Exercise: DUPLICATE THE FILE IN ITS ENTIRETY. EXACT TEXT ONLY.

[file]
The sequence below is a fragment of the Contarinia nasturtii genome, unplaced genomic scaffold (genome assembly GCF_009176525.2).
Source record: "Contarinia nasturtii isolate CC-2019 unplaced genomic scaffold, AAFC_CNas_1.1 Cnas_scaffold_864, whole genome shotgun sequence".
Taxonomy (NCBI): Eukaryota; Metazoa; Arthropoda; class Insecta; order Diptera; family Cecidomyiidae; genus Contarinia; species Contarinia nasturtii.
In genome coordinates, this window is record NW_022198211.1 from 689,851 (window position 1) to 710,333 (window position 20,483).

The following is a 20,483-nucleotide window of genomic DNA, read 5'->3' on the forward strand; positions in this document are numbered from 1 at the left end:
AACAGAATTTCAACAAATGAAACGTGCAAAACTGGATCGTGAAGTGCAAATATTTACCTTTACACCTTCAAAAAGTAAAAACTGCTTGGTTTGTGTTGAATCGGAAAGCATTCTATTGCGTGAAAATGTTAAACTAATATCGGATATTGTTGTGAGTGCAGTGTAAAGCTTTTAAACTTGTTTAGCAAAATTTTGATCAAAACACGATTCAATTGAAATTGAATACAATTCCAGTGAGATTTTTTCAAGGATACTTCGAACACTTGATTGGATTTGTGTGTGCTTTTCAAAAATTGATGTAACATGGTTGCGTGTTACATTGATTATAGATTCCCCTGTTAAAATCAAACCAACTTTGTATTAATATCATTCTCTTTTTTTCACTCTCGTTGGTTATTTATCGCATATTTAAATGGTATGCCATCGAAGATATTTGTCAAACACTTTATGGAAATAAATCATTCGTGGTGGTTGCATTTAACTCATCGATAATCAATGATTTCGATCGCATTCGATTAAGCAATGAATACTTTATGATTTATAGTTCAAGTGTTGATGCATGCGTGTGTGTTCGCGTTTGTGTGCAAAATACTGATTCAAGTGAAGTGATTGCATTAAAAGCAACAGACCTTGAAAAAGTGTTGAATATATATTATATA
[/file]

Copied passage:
The sequence below is a fragment of the Contarinia nasturtii genome, unplaced genomic scaffold (genome assembly GCF_009176525.2).
Source record: "Contarinia nasturtii isolate CC-2019 unplaced genomic scaffold, AAFC_CNas_1.1 Cnas_scaffold_864, whole genome shotgun sequence".
Taxonomy (NCBI): Eukaryota; Metazoa; Arthropoda; class Insecta; order Diptera; family Cecidomyiidae; genus Contarinia; species Contarinia nasturtii.
In genome coordinates, this window is record NW_022198211.1 from 689,851 (window position 1) to 710,333 (window position 20,483).

The following is a 20,483-nucleotide window of genomic DNA, read 5'->3' on the forward strand; positions in this document are numbered from 1 at the left end:
AACAGAATTTCAACAAATGAAACGTGCAAAACTGGATCGTGAAGTGCAAATATTTACCTTTACACCTTCAAAAAGTAAAAACTGCTTGGTTTGTGTTGAATCGGAAAGCATTCTATTGCGTGAAAATGTTAAACTAATATCGGATATTGTTGTGAGTGCAGTGTAAAGCTTTTAAACTTGTTTAGCAAAATTTTGATCAAAACACGATTCAATTGAAATTGAATACAATTCCAGTGAGATTTTTTCAAGGATACTTCGAACACTTGATTGGATTTGTGTGTGCTTTTCAAAAATTGATGTAACATGGTTGCGTGTTACATTGATTATAGATTCCCCTGTTAAAATCAAACCAACTTTGTATTAATATCATTCTCTTTTTTTCACTCTCGTTGGTTATTTATCGCATATTTAAATGGTATGCCATCGAAGATATTTGTCAAACACTTTATGGAAATAAATCATTCGTGGTGGTTGCATTTAACTCATCGATAATCAATGATTTCGATCGCATTCGATTAAGCAATGAATACTTTATGATTTATAGTTCAAGTGTTGATGCATGCGTGTGTGTTCGCGTTTGTGTGCAAAATACTGATTCAAGTGAAGTGATTGCATTAAAAGCAACAGACCTTGAAAAAGTGTTGAATATATATTATATA